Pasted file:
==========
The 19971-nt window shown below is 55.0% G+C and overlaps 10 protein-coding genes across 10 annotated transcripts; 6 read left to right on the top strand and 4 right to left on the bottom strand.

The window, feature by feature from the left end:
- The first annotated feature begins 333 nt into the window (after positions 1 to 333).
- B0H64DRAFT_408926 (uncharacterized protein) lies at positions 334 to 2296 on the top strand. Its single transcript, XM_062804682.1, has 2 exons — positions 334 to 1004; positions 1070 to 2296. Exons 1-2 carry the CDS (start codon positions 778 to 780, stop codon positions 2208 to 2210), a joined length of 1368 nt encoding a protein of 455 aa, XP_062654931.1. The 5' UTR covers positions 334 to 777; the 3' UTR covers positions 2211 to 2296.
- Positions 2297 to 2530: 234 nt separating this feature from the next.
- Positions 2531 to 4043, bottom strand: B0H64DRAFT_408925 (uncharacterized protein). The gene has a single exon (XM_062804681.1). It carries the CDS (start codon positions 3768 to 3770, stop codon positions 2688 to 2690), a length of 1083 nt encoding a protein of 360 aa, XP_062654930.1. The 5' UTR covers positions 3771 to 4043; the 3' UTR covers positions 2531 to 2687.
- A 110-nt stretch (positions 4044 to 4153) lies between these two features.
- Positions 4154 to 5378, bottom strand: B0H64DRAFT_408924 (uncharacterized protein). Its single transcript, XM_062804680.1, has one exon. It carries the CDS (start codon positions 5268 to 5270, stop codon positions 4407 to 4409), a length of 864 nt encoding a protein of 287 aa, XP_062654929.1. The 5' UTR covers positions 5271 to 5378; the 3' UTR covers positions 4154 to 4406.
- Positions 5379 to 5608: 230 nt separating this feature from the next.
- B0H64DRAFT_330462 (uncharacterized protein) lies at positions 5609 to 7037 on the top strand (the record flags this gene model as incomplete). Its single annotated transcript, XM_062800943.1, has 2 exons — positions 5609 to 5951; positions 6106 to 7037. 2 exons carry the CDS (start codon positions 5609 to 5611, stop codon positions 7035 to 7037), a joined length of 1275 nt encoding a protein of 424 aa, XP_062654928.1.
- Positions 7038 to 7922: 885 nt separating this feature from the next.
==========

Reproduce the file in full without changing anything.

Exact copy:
The 19971-nt window shown below is 55.0% G+C and overlaps 10 protein-coding genes across 10 annotated transcripts; 6 read left to right on the top strand and 4 right to left on the bottom strand.

The window, feature by feature from the left end:
- The first annotated feature begins 333 nt into the window (after positions 1 to 333).
- B0H64DRAFT_408926 (uncharacterized protein) lies at positions 334 to 2296 on the top strand. Its single transcript, XM_062804682.1, has 2 exons — positions 334 to 1004; positions 1070 to 2296. Exons 1-2 carry the CDS (start codon positions 778 to 780, stop codon positions 2208 to 2210), a joined length of 1368 nt encoding a protein of 455 aa, XP_062654931.1. The 5' UTR covers positions 334 to 777; the 3' UTR covers positions 2211 to 2296.
- Positions 2297 to 2530: 234 nt separating this feature from the next.
- Positions 2531 to 4043, bottom strand: B0H64DRAFT_408925 (uncharacterized protein). The gene has a single exon (XM_062804681.1). It carries the CDS (start codon positions 3768 to 3770, stop codon positions 2688 to 2690), a length of 1083 nt encoding a protein of 360 aa, XP_062654930.1. The 5' UTR covers positions 3771 to 4043; the 3' UTR covers positions 2531 to 2687.
- A 110-nt stretch (positions 4044 to 4153) lies between these two features.
- Positions 4154 to 5378, bottom strand: B0H64DRAFT_408924 (uncharacterized protein). Its single transcript, XM_062804680.1, has one exon. It carries the CDS (start codon positions 5268 to 5270, stop codon positions 4407 to 4409), a length of 864 nt encoding a protein of 287 aa, XP_062654929.1. The 5' UTR covers positions 5271 to 5378; the 3' UTR covers positions 4154 to 4406.
- Positions 5379 to 5608: 230 nt separating this feature from the next.
- B0H64DRAFT_330462 (uncharacterized protein) lies at positions 5609 to 7037 on the top strand (the record flags this gene model as incomplete). Its single annotated transcript, XM_062800943.1, has 2 exons — positions 5609 to 5951; positions 6106 to 7037. 2 exons carry the CDS (start codon positions 5609 to 5611, stop codon positions 7035 to 7037), a joined length of 1275 nt encoding a protein of 424 aa, XP_062654928.1.
- Positions 7038 to 7922: 885 nt separating this feature from the next.